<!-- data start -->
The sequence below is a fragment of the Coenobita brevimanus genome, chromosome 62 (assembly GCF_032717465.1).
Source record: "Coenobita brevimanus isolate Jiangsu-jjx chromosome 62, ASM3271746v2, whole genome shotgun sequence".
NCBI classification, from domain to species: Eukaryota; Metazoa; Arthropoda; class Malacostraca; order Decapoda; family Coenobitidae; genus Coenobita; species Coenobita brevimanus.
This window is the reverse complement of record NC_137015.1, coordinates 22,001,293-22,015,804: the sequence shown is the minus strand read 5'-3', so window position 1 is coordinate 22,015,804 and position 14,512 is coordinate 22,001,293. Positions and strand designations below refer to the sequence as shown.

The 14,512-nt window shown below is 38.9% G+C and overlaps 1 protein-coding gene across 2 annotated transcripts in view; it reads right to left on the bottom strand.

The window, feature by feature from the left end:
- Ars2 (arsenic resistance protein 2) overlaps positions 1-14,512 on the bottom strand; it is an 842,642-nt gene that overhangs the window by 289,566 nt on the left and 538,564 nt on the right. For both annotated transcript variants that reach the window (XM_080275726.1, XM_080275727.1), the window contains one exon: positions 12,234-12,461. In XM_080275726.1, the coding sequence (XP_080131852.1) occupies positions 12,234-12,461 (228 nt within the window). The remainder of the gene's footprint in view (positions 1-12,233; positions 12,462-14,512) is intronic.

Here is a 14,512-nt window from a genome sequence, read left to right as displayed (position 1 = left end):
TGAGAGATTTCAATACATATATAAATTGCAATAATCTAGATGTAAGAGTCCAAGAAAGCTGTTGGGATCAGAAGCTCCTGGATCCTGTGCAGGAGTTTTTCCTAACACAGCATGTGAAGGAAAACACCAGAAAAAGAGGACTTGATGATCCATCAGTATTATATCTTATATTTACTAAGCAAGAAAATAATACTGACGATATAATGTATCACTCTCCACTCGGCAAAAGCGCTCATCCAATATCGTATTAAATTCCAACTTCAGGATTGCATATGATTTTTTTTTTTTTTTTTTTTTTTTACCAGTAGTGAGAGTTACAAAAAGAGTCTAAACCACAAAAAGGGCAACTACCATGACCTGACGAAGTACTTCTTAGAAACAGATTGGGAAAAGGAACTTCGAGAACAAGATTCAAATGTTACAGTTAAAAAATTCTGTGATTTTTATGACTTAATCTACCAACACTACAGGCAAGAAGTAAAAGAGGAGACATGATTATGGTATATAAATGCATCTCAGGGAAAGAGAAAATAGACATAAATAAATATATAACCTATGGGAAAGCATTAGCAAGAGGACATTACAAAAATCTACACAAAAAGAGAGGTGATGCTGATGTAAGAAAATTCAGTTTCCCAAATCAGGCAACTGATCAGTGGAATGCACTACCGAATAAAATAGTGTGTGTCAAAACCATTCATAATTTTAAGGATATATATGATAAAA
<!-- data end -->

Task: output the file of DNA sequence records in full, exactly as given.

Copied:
The sequence below is a fragment of the Coenobita brevimanus genome, chromosome 62 (assembly GCF_032717465.1).
Source record: "Coenobita brevimanus isolate Jiangsu-jjx chromosome 62, ASM3271746v2, whole genome shotgun sequence".
NCBI classification, from domain to species: Eukaryota; Metazoa; Arthropoda; class Malacostraca; order Decapoda; family Coenobitidae; genus Coenobita; species Coenobita brevimanus.
This window is the reverse complement of record NC_137015.1, coordinates 22,001,293-22,015,804: the sequence shown is the minus strand read 5'-3', so window position 1 is coordinate 22,015,804 and position 14,512 is coordinate 22,001,293. Positions and strand designations below refer to the sequence as shown.

The 14,512-nt window shown below is 38.9% G+C and overlaps 1 protein-coding gene across 2 annotated transcripts in view; it reads right to left on the bottom strand.

The window, feature by feature from the left end:
- Ars2 (arsenic resistance protein 2) overlaps positions 1-14,512 on the bottom strand; it is an 842,642-nt gene that overhangs the window by 289,566 nt on the left and 538,564 nt on the right. For both annotated transcript variants that reach the window (XM_080275726.1, XM_080275727.1), the window contains one exon: positions 12,234-12,461. In XM_080275726.1, the coding sequence (XP_080131852.1) occupies positions 12,234-12,461 (228 nt within the window). The remainder of the gene's footprint in view (positions 1-12,233; positions 12,462-14,512) is intronic.

Here is a 14,512-nt window from a genome sequence, read left to right as displayed (position 1 = left end):
TGAGAGATTTCAATACATATATAAATTGCAATAATCTAGATGTAAGAGTCCAAGAAAGCTGTTGGGATCAGAAGCTCCTGGATCCTGTGCAGGAGTTTTTCCTAACACAGCATGTGAAGGAAAACACCAGAAAAAGAGGACTTGATGATCCATCAGTATTATATCTTATATTTACTAAGCAAGAAAATAATACTGACGATATAATGTATCACTCTCCACTCGGCAAAAGCGCTCATCCAATATCGTATTAAATTCCAACTTCAGGATTGCATATGATTTTTTTTTTTTTTTTTTTTTTTTACCAGTAGTGAGAGTTACAAAAAGAGTCTAAACCACAAAAAGGGCAACTACCATGACCTGACGAAGTACTTCTTAGAAACAGATTGGGAAAAGGAACTTCGAGAACAAGATTCAAATGTTACAGTTAAAAAATTCTGTGATTTTTATGACTTAATCTACCAACACTACAGGCAAGAAGTAAAAGAGGAGACATGATTATGGTATATAAATGCATCTCAGGGAAAGAGAAAATAGACATAAATAAATATATAACCTATGGGAAAGCATTAGCAAGAGGACATTACAAAAATCTACACAAAAAGAGAGGTGATGCTGATGTAAGAAAATTCAGTTTCCCAAATCAGGCAACTGATCAGTGGAATGCACTACCGAATAAAATAGTGTGTGTCAAAACCATTCATAATTTTAAGGATATATATGATAAAA